Study selection and data extraction

The abstracts were reviewed by two authors (DK and MH) independently with predefined inclusion and exclusion criteria according to the PRISMA guidelines (refer to PRISMA flowchart for reference, Figure 1). The selection of studies was guided by the PICOS principle as per PRISMA guidelines. Inclusion criteria were as follows, Patients: Undergone thyroid surgery, Intervention: CIONM, Comparisons: I-IONM or direct visualisation, Outcomes: Temporary and permanent VCP, Study design: Retrospective or prospective clinical trials. Exclusion criteria were as follows: Non-human studies, articles not reporting rates of temporary or permanent recurrent laryngeal paralysis rates, case series less than 5 patients. Uncertainties or conflicts were resolved by review of the full paper and discussion among the reviewers and other authors. Data was extracted from the articles and collected on a spreadsheet. Studies with reporting on the same population were identified, and results extracted once only so that they were not replicated.

Risk of bias assessment

The risk of bias for each eligible study was independently assessed by two review authors (DK and MH). Prospective cohort studies and retrospective cohort studies were assessed by the ACROBAT-NRSi Cochrane Risk of Bias Tool [28]. The seven domains including confounding, selection of participants, classification of interventions, deviations from intended intervention, missing data, measurement of outcomes and selection of reported results were assessed and categorised into low, moderate, severe, or unclear risk of bias. An overall assessment of risk of bias for each study was reported as low, moderate, serious, critical of no information on the risk of bias.

Primary and secondary outcomes

Our primary outcomes were defined a priori and included temporary and permanent vocal cord paralysis (VCP) rates, whilst our secondary outcomes were any monitoring related adverse events. Rates of VCP were calculated by recording number of paralysed nerves over total number of nerves at risk. Temporary VCP was differentiated from permanent VCP by the final follow-up status of vocal cords as observed by fiberoptic examination, which was at three months for the majority of published articles. Patient age, gender and proportion of cases with Graves' disease, thyroiditis and thyroid cancer were recorded if reported. Secondary outcomes reported were defined as side-effects of CIONM, such as mechanical nerve injury or autonomic disturbances such as bradycardia, arrhythmias and hemodynamic instability.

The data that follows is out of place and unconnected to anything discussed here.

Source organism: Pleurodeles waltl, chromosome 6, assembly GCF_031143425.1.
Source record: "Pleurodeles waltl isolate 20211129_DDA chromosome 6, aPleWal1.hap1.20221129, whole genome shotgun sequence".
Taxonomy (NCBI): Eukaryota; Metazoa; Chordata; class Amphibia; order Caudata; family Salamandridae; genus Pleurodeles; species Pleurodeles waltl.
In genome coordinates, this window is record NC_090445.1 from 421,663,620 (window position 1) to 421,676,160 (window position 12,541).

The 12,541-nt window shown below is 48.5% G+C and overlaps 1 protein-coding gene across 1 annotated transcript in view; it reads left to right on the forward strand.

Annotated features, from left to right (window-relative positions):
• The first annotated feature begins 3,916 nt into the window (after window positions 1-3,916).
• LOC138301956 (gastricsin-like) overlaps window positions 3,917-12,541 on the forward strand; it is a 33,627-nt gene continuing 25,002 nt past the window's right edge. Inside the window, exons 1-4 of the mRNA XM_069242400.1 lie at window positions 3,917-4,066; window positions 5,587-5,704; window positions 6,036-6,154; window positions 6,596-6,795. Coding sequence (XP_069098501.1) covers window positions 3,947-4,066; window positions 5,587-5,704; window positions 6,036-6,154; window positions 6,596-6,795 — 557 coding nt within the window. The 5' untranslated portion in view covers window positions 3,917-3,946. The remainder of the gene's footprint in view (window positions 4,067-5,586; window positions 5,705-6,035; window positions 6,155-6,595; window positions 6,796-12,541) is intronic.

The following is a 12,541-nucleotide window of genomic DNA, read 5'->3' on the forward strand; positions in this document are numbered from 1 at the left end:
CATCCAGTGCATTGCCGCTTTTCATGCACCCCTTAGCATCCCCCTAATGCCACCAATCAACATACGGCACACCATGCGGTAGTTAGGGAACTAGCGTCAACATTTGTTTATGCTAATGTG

Statistical analysis

Meta-analysis was performedusing a random effect model and assessed with the I2 value with RStudio (version 1.3.1093) [29]. Rates of temporary and permanent VCP were aggregated with effect size calculated as a function of events (temporary or permanent VCP over the total number of nerves at risk. The calculation of the standard error, variance and 95% confidence intervals assume the effect size calculated follows a normal distribution, which is true for increasingly large sample sizes (based on the Central Limit Theorem). For smaller sample sizes, the distribution of the effect size may well be skewed, and hence the calculation of the confidence intervals may result in a negative value for the lower limit. Based on the formula of heterogeneity [16], I2 was used to quantify heterogeneity of rates of temporary and permanent VC paralysis in the studies. The interpretation of I2 < 0 is the same as that of I2 = 0. Negative values of I2 are rounded up to zero, and interpreted as no observed heterogeneity [30]. The heterogeneity was low among the studies, hence fixed effect model was employed.

Results


A total of 23 papers were included for the systematic review from the initial search result of 440 papers (see Figure 1 for PRISMA flowchart). These papers consisted of 7 retrospective cohort studies and 15 prospective cohort studies published and one prospective randomised controlled trial between the years 2007 and 2019 (Table 2).

Risk of bias assessment for included studies